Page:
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Materials and Methods

From 2008 to 2010, data were prospectively collected for all patients undergoing hip arthroscopic surgery in our institution. Patients who had undergone previous labral excision were excluded. All surgeries were performed with the patient in the supine position by the senior author (B.D.) using a well-padded perineal post.6 The operative extremity was positioned in maximum adduction, limited only by the post, flexed 15°, and placed in internal rotation (Figure 2). Traction was applied to break the suction seal, and adequate joint distraction of 8 to 12 mm was achieved. In all cases, traction time was limited to 2 hours to prevent traction-related complications.4,7,11

Figure 2.

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Figure 2.
The operative extremity (left) is positioned in adduction, the hip flexed 20°, and placed in internal rotation. A large perineal post is used to protect the pudendal nerve and genitalia during surgery.

Technique

With the hip distracted and positioned as described above, the location of the anterolateral portal was palpated just proximal and anterior to the greater trochanter. Once the starting location was acknowledged using fluoroscopy, a 14-gauge spinal needle (Arthrex Inc, Naples, Florida) was laid on the skin to determine the angle of approach. The angle of approach was determined according to the length of the femoral neck, the neck shaft angle, and the lateral coverage of the acetabulum. Moreover, because dysplastic hips usually have wider labrums, the entry point in those joints was planed more distally. After this, the needle was inserted through the anterolateral portal, aiming toward the inferior part of the joint space with the bevel facing toward the femoral head (Figure 3). This bevel orientation during initial entry was intended to minimize the likelihood of femoral head cartilage scuffing. The needle was advanced until a “pop” was felt as it exited the articular side of the capsule. The stylet was removed, venting the joint and creating an air arthrogram (Figure 4). This resulted in neutralization of negative intra-articular pressure that was created by the traction; hence, increased distraction and distension of the joint capsule occurred and were seen fluoroscopically. The stylet was then reinserted and the needle withdrawn outside of the capsule. The needle was considered to be out of the joint only with the aid of confirmation by fluoroscopy (Figure 5). Now that maximal distraction had been achieved by venting the joint, the needle could be reinserted. During this entry step, the bevel was held facing the labrum to minimize the likelihood of labral penetration, and the needle was aimed toward the most distal part of the air arthrogram. The needle was gently advanced until a “pop” was felt or fluoroscopy indicated that the needle tip was intracapsular (Figure 6). At this point, the needle was rotated 180° to turn the bevel of the needle toward the articular cartilage of the femoral head. The needle was then advanced into the joint, bevel down, preventing damage to the articular cartilage of the femoral head (Figure 7).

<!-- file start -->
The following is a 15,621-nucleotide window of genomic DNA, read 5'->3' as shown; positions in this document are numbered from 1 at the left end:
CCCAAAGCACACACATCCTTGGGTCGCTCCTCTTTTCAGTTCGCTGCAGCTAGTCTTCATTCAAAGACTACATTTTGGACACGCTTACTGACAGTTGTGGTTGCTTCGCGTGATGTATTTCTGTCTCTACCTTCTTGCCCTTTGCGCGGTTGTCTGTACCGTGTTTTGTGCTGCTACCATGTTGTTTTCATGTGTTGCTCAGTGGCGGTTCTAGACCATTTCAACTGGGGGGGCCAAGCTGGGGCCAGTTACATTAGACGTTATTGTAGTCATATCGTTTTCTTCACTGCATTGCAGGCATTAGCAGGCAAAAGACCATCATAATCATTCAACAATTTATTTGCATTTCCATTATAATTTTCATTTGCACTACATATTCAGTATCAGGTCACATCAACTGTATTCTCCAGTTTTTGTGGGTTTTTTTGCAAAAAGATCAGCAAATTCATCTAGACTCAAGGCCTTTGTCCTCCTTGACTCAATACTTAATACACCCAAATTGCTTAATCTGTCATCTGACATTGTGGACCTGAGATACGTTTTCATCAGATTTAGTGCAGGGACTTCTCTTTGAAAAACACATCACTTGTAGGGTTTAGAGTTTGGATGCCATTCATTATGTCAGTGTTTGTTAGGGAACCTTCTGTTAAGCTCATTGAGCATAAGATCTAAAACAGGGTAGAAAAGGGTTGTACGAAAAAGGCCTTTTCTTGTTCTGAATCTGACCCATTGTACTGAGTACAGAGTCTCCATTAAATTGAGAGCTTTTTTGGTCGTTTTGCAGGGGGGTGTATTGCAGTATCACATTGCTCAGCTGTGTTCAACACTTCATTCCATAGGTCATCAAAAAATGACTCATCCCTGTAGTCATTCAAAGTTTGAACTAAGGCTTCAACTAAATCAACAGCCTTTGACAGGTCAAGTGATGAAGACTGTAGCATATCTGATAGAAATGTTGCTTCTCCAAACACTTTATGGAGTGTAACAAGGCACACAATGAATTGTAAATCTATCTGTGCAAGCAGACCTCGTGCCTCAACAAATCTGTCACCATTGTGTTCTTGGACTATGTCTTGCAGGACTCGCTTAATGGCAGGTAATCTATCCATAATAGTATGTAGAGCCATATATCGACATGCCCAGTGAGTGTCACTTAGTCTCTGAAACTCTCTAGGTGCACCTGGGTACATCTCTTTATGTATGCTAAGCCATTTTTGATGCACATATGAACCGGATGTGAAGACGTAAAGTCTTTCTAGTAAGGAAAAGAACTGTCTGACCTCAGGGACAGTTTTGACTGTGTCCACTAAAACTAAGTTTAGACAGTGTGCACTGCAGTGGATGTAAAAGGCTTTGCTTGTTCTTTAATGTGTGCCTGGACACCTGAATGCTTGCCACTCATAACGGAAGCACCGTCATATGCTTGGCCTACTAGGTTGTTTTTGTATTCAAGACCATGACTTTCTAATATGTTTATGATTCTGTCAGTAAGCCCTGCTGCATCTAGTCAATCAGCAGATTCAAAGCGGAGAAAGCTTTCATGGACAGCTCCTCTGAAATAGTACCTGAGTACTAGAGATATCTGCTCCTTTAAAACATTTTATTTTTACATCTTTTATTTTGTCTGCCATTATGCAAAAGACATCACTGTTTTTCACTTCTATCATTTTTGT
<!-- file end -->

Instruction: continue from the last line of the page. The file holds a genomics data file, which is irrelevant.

Figure 3.

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Figure 3.

A 14-gauge spinal needle is introduced at the site of the anterolateral portal and advanced with the bevel facing toward the femoral head. The angle of approach is toward the inferior extent of the joint space.

Figure 4.

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Figure 4.

The needle is advanced until it penetrates the capsule. The stylet is removed to vent the joint, creating an air arthrogram and increasing distraction.

Figure 5.

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Figure 5.

The stylet is reinserted and the needle withdrawn outside the capsule. The needle tip is clearly visualized outside of the capsule.

Figure 6.

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Figure 6.

With the bevel side of the needle facing toward the labrum, the needle is gently advanced until a “pop” is felt or the tip is at least 1 mm inside the capsule as demonstrated. This step minimizes the likelihood of labral penetration.

Figure 7.

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Figure 7.

The needle is rotated 180° and advanced into the joint with the flat part facing toward the femoral head’s articular cartilage, preventing scuffing of the femoral head.

The stylet was then withdrawn, and a nitinol wire was placed through the needle. The wire was advanced until it made contact with the medial acetabular wall (Figure 8). The arthroscope sheath with a cannulated obturator was then advanced over the wire until it contacted the hip capsule (Figure 9). Care was taken to aim the tip of the obturator slightly superiorly to avoid scuffing the femoral head, and the obturator was advanced through the capsule until a “pop” was felt (Figure 10). The guidewire was retracted slightly from the acetabular wall to prevent bending or breakage and to expedite removal. The obturator and guidewire were then withdrawn, and the arthroscope was entered into the joint through the arthroscope sheath.

Figure 8.

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Figure 8.